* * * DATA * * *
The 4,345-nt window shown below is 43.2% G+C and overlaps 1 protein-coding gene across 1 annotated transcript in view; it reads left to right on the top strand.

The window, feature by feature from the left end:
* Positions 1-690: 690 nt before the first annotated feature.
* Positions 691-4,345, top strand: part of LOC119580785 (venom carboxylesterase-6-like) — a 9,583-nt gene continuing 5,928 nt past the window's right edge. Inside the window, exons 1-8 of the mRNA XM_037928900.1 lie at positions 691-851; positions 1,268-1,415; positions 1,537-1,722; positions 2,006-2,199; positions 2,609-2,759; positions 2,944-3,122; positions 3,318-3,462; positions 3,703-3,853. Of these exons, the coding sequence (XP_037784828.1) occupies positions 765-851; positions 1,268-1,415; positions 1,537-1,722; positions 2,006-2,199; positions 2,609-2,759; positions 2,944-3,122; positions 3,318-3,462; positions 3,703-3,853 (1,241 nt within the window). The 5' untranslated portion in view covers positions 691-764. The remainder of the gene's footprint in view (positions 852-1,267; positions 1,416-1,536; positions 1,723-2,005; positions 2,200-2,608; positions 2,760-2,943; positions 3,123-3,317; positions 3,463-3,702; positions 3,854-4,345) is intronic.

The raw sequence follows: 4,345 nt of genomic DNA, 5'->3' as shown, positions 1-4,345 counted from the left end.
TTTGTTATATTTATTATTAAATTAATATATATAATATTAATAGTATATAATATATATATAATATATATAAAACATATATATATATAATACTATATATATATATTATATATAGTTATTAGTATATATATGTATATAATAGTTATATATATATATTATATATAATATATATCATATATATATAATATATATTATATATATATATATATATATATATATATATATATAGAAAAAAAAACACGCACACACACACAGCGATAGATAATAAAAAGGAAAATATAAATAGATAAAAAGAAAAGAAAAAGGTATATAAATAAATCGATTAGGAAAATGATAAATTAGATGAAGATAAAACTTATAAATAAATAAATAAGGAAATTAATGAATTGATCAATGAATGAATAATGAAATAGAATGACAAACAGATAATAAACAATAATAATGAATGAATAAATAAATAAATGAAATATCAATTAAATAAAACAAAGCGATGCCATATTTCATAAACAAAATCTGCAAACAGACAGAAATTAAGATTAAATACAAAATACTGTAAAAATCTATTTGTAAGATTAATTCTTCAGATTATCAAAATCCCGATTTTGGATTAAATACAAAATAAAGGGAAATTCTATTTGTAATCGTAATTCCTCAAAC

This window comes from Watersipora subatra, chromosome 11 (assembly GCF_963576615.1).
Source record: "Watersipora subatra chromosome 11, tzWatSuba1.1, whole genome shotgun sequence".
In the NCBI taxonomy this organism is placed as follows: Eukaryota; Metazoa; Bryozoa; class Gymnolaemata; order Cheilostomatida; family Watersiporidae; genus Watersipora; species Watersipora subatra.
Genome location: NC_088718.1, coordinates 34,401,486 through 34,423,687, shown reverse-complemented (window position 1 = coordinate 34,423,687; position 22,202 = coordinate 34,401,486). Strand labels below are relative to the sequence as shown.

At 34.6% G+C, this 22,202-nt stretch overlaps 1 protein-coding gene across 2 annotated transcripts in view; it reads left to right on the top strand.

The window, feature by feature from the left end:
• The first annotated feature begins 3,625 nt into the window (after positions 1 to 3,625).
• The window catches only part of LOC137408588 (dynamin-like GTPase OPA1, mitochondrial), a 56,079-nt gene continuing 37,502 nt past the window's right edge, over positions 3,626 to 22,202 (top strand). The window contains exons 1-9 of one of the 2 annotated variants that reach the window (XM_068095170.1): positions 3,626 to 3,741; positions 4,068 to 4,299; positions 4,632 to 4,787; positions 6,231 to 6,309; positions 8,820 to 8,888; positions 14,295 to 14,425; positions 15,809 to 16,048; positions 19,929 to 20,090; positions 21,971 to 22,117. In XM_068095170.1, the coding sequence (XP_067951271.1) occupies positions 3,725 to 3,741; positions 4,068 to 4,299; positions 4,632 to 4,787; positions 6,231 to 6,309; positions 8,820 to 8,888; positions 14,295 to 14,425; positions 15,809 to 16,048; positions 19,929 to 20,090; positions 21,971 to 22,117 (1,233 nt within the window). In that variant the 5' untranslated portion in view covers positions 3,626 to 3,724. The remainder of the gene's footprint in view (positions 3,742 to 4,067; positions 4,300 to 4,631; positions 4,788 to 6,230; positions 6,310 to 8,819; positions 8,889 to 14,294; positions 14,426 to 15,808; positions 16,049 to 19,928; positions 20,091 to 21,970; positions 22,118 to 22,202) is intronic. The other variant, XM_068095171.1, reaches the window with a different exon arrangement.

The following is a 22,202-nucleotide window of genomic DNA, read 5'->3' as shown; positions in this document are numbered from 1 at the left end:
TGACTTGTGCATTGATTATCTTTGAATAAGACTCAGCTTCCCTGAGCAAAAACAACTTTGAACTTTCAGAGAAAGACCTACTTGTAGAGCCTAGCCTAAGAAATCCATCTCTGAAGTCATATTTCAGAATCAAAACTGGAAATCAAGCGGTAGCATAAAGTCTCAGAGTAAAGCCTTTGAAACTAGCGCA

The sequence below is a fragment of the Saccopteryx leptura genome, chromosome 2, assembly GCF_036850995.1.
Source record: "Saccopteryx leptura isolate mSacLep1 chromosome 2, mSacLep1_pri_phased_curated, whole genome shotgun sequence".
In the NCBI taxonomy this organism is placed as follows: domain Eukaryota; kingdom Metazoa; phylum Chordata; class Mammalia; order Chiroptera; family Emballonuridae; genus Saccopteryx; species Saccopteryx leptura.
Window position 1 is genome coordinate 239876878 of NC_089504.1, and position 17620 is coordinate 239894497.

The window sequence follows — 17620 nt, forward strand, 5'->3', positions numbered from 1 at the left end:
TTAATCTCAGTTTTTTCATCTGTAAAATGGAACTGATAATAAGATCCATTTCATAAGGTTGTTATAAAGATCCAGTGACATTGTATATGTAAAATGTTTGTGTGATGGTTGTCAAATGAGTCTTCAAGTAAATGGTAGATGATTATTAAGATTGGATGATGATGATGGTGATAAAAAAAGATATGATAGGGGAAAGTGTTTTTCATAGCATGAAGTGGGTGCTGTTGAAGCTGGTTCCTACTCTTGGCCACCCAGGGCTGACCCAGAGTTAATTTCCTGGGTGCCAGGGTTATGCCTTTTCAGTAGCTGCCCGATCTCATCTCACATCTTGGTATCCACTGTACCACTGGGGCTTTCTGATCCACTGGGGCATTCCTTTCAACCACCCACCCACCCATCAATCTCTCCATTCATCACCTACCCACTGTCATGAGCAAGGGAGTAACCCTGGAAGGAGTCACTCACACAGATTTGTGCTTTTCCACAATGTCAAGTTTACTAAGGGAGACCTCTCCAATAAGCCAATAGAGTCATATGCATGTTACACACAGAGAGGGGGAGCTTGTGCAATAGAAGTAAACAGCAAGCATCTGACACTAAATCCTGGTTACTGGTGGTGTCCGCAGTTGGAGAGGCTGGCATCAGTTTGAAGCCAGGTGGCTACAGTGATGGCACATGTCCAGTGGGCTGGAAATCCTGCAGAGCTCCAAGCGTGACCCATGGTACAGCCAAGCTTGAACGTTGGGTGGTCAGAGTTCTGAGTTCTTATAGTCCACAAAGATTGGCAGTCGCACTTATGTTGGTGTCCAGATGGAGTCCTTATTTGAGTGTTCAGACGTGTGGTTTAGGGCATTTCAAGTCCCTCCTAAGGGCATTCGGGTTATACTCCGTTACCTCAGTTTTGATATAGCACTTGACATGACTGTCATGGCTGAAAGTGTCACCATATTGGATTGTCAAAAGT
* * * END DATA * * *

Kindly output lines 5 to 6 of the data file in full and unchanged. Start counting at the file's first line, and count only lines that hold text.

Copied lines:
The raw sequence follows: 4,345 nt of genomic DNA, 5'->3' as shown, positions 1-4,345 counted from the left end.
TTTGTTATATTTATTATTAAATTAATATATATAATATTAATAGTATATAATATATATATAATATATATAAAACATATATATATATAATACTATATATATATATTATATATAGTTATTAGTATATATATGTATATAATAGTTATATATATATATTATATATAATATATATCATATATATATAATATATATTATATATATATATATATATATATATATATATATATAGAAAAAAAAACACGCACACACACACAGCGATAGATAATAAAAAGGAAAATATAAATAGATAAAAAGAAAAGAAAAAGGTATATAAATAAATCGATTAGGAAAATGATAAATTAGATGAAGATAAAACTTATAAATAAATAAATAAGGAAATTAATGAATTGATCAATGAATGAATAATGAAATAGAATGACAAACAGATAATAAACAATAATAATGAATGAATAAATAAATAAATGAAATATCAATTAAATAAAACAAAGCGATGCCATATTTCATAAACAAAATCTGCAAACAGACAGAAATTAAGATTAAATACAAAATACTGTAAAAATCTATTTGTAAGATTAATTCTTCAGATTATCAAAATCCCGATTTTGGATTAAATACAAAATAAAGGGAAATTCTATTTGTAATCGTAATTCCTCAAAC